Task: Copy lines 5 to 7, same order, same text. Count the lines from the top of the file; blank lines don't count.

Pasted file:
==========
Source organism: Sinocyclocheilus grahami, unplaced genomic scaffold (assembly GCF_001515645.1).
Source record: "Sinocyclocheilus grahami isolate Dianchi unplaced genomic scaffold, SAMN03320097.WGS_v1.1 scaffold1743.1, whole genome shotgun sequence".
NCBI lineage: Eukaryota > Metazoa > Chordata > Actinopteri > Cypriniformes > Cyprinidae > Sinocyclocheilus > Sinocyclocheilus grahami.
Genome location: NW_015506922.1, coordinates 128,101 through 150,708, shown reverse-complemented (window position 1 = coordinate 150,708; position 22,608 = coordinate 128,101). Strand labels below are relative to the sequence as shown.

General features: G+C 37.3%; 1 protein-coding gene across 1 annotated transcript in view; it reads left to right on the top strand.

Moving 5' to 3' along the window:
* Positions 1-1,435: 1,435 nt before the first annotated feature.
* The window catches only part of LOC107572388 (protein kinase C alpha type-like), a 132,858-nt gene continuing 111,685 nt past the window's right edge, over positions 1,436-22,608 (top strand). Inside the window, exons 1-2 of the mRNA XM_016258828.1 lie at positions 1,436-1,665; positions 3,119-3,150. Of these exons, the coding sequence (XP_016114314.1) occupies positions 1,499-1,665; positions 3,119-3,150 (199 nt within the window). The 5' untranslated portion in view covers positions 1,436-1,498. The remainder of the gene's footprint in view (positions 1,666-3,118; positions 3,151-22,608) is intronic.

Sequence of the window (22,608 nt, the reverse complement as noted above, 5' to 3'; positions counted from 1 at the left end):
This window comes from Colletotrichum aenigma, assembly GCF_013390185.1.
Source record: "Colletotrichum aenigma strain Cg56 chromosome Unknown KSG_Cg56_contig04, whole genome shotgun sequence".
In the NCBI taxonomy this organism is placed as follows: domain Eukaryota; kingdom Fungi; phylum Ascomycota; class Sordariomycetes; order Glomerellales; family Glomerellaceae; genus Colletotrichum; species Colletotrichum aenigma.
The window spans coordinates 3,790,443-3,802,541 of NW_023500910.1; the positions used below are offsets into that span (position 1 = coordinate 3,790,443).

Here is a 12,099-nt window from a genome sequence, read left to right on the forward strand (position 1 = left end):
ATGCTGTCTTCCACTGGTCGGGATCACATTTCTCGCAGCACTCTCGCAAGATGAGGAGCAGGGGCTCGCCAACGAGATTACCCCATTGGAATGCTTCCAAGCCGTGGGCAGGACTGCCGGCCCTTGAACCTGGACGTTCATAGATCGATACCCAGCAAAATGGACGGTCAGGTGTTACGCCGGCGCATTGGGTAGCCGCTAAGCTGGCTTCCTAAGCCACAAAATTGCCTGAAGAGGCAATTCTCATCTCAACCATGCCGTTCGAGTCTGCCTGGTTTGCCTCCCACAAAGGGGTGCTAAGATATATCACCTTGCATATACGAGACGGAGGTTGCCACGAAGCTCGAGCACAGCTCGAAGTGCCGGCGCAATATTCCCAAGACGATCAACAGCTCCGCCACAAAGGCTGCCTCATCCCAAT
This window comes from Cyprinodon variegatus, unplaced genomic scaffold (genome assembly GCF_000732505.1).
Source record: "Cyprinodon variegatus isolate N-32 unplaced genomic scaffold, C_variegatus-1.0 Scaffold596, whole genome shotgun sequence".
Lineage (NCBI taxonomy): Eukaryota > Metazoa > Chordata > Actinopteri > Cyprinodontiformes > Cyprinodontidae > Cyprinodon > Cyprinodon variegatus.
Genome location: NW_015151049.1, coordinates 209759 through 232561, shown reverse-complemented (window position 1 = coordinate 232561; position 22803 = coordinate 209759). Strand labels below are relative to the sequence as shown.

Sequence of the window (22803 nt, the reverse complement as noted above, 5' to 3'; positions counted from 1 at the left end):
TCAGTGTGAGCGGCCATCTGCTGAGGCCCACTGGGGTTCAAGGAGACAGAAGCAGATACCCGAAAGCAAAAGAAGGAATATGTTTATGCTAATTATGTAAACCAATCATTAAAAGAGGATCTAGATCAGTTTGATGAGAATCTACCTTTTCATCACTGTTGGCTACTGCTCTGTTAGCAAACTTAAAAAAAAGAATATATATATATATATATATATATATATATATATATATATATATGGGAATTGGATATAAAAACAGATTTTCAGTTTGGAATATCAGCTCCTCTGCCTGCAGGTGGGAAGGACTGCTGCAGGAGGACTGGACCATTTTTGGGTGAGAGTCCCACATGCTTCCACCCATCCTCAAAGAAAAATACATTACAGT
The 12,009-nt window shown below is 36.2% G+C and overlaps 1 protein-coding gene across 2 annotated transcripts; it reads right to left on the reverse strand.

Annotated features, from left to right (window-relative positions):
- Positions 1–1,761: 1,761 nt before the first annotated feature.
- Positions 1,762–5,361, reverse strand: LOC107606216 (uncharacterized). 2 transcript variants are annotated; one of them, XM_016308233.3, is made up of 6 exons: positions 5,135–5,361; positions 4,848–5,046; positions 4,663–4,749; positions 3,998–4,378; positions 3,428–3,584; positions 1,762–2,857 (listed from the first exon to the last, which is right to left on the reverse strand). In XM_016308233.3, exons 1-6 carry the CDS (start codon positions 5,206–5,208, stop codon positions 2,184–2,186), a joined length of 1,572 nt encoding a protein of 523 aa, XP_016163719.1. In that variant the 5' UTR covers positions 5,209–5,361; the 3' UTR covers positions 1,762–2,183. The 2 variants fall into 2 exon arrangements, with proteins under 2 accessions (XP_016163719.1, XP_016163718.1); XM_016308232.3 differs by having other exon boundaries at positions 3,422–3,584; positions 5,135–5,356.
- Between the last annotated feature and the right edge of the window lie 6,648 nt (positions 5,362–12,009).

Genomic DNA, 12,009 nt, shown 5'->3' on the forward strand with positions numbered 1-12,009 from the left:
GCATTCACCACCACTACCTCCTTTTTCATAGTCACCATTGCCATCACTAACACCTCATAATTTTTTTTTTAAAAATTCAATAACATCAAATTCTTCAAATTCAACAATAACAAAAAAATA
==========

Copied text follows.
General features: G+C 37.3%; 1 protein-coding gene across 1 annotated transcript in view; it reads left to right on the top strand.

Moving 5' to 3' along the window:
* Positions 1-1,435: 1,435 nt before the first annotated feature.